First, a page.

Somewhere Out There (James Horner song)

From Wikipedia, the free encyclopedia
Jump to: navigation, search
"Somewhere Out There"
Somewhere Out There.jpg
Single by Linda Ronstadt and James Ingram
from the album An American Tail: Music from the Motion Picture Soundtrack
B-side "Somewhere Out There (Instrumental)"
Released 1986
Genre Pop
Length 3:54
Label MCA Records

"Somewhere Out There" is a 1986 song released by MCA Records and recorded by American singers Linda Ronstadt and James Ingram for the soundtrack of the animated film An American Tail (1986). The song was written by James Horner, Barry Mann and Cynthia Weil, and produced by Peter Asher and Steve Tyrell. It reached number 8 in the UK, and number 2 on the US Billboard Hot 100.


Steven Spielberg, the film's producer, invited songwriters Barry Mann and Cynthia Weil to collaborate with James Horner on four songs for its soundtrack, to be completed in a four-week timeframe. The composers "felt no pressure to come up with a radio-friendly hit" and were surprised when Spielberg felt the song had Top 40 hit potential and recruited world-renowned recording artists, Linda Ronstadt and James Ingram, to record a pop version of it for the film's closing credits.[1] In the main body of the film, the song was performed by Phillip Glasser and Betsy Cathcart in the characters of the anthropomorphic mice Fievel and Tanya Mousekewitz.

Produced by Ronstadt's regular producer Peter Asher, the single release of the Ronstadt/Ingram track made its debut at number 31 on the Adult Contemporary chart in Billboard dated 15 November 1986, crossing over to the Billboard Hot 100 dated 20 December 1986 with a number 83 debut. In January 1987 the song returned Ronstadt to the Top 40 after a four-year absence to eventually peak at number 2 that March, the number 1 song at the time was "Jacob's Ladder" by Huey Lewis and the News.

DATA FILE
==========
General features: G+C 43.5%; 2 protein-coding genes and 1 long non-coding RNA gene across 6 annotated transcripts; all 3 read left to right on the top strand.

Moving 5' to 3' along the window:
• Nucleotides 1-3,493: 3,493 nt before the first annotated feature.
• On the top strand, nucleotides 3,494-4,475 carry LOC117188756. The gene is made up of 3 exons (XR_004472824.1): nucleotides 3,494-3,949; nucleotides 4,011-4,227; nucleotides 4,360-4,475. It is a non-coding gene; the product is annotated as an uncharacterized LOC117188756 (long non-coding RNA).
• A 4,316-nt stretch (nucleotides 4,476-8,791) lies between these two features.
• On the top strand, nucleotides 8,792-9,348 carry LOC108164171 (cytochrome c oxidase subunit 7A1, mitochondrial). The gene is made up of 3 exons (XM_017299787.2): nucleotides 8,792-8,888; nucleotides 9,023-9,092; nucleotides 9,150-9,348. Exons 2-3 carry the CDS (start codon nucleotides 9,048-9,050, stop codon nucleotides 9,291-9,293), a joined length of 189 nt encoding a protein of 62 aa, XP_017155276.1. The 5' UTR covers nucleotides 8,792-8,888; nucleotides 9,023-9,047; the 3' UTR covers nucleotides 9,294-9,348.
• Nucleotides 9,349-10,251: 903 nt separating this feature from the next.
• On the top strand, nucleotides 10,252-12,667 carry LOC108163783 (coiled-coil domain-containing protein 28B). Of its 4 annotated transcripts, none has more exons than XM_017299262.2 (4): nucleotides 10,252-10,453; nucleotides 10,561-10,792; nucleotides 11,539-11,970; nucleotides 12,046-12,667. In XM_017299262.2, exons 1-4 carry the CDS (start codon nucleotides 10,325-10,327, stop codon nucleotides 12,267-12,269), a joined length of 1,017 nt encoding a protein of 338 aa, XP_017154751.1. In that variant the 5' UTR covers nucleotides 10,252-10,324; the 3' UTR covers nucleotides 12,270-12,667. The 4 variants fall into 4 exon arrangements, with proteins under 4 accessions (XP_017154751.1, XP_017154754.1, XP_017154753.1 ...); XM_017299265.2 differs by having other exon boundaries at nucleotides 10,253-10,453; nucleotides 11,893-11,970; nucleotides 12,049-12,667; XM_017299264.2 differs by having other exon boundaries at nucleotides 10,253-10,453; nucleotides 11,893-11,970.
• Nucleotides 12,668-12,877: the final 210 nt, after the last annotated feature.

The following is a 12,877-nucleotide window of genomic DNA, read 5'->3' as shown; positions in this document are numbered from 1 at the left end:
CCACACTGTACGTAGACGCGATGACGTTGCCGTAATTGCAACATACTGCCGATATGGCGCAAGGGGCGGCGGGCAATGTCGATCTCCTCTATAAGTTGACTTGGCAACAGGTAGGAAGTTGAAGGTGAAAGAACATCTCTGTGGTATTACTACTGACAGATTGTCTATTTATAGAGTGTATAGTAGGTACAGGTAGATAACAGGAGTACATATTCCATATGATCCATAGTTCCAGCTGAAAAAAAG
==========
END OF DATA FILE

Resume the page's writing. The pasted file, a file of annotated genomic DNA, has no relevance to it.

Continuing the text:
Music video[edit]

The music video for the song was directed, produced and edited by Jeffrey Abelson, it was filmed in New York City and features Ronstadt and Ingram, in two separate rooms, sitting at their desks, drawing and coloring scenes from the film. They both look out the windows, in the same manner as Fievel and Tanya in it. Clips from it appear throughout the video.


The lyrics convey the love felt by two people separated by vast distances, but cheered by the belief that their love will eventually reunite them to be with each other once again; in the main body of the film, the fictional characters singing the song, Fievel and Tanya Mousekewitz, are brother and sister, and the love they share is described as general. However, in the end title pop version of it, the love is described as more romantic.


At the 30th Grammy Awards, the song won two awards, one for Song of the Year and the other for Best Song Written Specifically for a Motion Picture or Television. It also garnered Ronstadt and Ingram a Grammy nomination for Best Pop Performance by a Duo or Group with Vocal.

It earned nominations for Best Original Song at the 44th Golden Globe Awards and the 59th Academy Awards,[2] but lost both to "Take My Breath Away" from Top Gun. At the Academy Awards ceremony, Natalie Cole performed the song live with Ingram.[citation needed]



Chart (1986) Peak
Netherlands (Single Top 100)[3] 51
Sweden (Sverigetopplistan)[4] 15
UK Singles (Official Charts Company)[5] 8
US Billboard Hot 100[6] 2


The Jets included a version on Christmas With The Jets, also released in 1986 shortly after the original soundtrack.

In the spring of 1987, singer Liza Minnelli performed, in the words of music critic Stephen Holden of The New York Times, "a stunning rendition" of the song at Carnegie Hall for her three-week concert engagement at the historic music venue. The concert was recorded by Telarc Records and released in late 1987.

Barry Mann covered the song in his album Soul & Inspiration, released September 21, 1999, through Atlantic Record Corp.

Danny Pudi and Donald Glover sang the song during the first season of Community. Their cover appears on the official soundtrack release for the show.


  1. ^ Benarde, Scott R. (2003). Stars of David: rock'n'roll's Jewish stories. Lebanon NH: Brandeis University Press. p. 49. ISBN 1-58465-303-5. 
  2. ^ "Best Original Song - 59th Academy Awards (1987)". Academy of Motion Picture Arts and Sciences. Archived from the original on February 2, 2016. Retrieved February 14, 2018. 
  3. ^ " – Linda Ronstadt & James Ingram – Somewhere Out There" (in Dutch). Single Top 100. Retrieved 2017-02-23.
  4. ^ " – Linda Ronstadt & James Ingram – Somewhere Out There". Singles Top 100. Retrieved 2017-02-23.
  5. ^ "Linda Ronstadt: Artist Chart History". Official Charts Company. Retrieved 2017-02-23.
  6. ^ "Linda Ronstadt Chart History (Hot 100)". Billboard. Retrieved 2017-02-23.